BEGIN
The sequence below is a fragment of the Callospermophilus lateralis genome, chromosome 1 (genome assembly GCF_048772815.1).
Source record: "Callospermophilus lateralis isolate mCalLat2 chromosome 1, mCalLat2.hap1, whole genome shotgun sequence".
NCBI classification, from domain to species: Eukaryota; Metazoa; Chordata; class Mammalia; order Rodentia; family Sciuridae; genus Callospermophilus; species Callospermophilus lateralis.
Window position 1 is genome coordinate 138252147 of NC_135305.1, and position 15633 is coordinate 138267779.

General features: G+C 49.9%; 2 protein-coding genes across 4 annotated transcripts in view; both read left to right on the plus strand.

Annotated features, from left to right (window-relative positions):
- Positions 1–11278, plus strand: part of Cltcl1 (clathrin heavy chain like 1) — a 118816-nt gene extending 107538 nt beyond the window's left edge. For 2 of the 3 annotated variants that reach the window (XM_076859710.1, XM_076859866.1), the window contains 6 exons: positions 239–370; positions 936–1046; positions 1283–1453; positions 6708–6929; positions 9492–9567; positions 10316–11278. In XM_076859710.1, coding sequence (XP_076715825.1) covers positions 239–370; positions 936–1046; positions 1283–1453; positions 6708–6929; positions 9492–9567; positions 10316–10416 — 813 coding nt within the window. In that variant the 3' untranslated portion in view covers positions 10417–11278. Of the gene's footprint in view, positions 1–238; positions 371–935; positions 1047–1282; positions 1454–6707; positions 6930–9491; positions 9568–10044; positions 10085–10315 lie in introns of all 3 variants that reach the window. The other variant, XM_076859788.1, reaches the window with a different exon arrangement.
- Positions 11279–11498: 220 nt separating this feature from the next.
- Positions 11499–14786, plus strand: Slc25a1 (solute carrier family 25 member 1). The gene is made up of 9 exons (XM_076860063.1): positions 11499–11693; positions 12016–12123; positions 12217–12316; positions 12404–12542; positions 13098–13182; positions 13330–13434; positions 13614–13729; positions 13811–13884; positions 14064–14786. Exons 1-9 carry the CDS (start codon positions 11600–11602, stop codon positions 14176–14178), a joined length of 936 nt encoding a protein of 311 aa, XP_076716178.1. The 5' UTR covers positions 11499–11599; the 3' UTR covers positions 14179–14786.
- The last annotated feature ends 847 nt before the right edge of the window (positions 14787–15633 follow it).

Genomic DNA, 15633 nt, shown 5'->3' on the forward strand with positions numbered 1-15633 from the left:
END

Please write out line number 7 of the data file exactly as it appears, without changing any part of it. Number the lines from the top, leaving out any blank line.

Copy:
- Positions 1–11278, plus strand: part of Cltcl1 (clathrin heavy chain like 1) — a 118816-nt gene extending 107538 nt beyond the window's left edge. For 2 of the 3 annotated variants that reach the window (XM_076859710.1, XM_076859866.1), the window contains 6 exons: positions 239–370; positions 936–1046; positions 1283–1453; positions 6708–6929; positions 9492–9567; positions 10316–11278. In XM_076859710.1, coding sequence (XP_076715825.1) covers positions 239–370; positions 936–1046; positions 1283–1453; positions 6708–6929; positions 9492–9567; positions 10316–10416 — 813 coding nt within the window. In that variant the 3' untranslated portion in view covers positions 10417–11278. Of the gene's footprint in view, positions 1–238; positions 371–935; positions 1047–1282; positions 1454–6707; positions 6930–9491; positions 9568–10044; positions 10085–10315 lie in introns of all 3 variants that reach the window. The other variant, XM_076859788.1, reaches the window with a different exon arrangement.